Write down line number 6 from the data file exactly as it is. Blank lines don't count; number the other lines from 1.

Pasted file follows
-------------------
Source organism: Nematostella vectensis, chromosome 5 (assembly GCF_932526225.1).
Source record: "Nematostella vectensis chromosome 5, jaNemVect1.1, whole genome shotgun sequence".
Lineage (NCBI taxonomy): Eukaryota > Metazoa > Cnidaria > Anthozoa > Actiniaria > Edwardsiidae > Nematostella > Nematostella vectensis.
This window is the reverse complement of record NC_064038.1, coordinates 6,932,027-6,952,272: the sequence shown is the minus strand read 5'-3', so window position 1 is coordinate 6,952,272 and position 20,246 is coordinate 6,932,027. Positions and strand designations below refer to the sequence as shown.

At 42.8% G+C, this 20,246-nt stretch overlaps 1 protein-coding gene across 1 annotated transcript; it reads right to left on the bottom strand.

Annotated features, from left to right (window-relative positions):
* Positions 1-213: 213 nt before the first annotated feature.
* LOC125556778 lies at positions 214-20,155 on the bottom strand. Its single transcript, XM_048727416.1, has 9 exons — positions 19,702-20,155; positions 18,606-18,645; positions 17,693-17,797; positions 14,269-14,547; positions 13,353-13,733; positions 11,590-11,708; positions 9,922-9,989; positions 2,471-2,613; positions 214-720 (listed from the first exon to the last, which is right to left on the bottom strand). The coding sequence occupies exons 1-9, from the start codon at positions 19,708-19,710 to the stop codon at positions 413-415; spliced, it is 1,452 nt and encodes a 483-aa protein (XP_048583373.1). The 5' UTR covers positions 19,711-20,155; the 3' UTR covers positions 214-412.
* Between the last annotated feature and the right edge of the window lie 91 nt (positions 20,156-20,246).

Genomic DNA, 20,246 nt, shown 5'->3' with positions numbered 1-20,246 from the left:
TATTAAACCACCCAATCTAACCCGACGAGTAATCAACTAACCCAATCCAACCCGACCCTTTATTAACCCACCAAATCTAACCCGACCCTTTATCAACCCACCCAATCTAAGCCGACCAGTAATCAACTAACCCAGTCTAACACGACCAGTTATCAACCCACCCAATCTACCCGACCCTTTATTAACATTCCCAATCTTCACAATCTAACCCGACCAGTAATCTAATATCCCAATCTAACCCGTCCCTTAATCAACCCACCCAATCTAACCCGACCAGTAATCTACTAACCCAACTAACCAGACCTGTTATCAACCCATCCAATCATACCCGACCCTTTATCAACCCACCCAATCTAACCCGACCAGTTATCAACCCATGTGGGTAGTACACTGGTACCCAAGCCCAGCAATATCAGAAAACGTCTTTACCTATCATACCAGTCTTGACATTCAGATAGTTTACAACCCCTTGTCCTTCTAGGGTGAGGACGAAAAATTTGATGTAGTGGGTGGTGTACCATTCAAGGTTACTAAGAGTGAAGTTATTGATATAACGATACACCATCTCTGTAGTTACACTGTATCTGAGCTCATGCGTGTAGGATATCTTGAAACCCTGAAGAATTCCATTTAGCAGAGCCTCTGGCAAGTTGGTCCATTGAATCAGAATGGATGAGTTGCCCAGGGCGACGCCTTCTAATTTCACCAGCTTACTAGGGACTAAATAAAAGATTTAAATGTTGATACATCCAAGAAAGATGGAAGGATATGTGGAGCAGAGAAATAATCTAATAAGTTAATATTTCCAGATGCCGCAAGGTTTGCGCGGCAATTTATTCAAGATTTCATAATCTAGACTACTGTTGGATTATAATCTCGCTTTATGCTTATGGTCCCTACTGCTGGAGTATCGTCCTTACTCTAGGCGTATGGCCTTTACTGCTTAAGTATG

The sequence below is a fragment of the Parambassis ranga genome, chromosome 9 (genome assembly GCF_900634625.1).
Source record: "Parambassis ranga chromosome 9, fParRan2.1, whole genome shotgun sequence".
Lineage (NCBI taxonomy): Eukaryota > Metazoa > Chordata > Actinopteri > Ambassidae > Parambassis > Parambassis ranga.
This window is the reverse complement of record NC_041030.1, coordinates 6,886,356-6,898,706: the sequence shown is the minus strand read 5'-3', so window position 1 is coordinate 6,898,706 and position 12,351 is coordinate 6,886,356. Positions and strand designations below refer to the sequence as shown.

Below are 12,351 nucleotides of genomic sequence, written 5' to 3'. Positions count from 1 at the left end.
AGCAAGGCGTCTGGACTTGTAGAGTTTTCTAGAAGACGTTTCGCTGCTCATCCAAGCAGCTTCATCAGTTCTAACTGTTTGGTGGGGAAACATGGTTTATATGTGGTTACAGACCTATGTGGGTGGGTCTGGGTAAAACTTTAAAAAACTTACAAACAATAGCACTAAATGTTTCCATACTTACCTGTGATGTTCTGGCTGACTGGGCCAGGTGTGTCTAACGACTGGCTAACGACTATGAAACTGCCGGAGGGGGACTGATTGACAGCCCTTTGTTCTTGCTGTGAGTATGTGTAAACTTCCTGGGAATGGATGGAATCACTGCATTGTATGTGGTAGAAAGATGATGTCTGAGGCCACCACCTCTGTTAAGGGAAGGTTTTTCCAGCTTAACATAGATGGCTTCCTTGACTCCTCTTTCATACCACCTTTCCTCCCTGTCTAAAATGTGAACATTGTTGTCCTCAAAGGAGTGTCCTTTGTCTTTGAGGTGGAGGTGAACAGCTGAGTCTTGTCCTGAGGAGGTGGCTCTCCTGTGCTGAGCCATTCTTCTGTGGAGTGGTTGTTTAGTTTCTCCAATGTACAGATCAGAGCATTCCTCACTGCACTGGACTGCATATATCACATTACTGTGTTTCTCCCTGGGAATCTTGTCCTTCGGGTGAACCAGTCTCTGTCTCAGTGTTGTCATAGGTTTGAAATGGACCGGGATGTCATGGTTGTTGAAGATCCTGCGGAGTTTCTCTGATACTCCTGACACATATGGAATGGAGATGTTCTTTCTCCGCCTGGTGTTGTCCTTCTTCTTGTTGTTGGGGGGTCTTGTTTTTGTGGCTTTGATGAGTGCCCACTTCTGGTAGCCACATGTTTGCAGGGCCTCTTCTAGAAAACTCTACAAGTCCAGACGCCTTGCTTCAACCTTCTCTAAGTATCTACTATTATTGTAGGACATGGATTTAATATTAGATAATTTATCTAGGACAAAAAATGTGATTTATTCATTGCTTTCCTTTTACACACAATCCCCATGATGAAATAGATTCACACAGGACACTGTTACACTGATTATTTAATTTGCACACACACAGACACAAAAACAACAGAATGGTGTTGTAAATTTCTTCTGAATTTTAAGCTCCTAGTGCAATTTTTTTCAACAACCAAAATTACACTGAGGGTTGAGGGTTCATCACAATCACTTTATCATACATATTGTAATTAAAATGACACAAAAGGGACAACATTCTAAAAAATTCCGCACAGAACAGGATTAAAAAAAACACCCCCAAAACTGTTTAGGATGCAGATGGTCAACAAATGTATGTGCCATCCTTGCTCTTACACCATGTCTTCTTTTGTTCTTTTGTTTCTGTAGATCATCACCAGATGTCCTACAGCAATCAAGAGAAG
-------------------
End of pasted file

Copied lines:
Annotated features, from left to right (window-relative positions):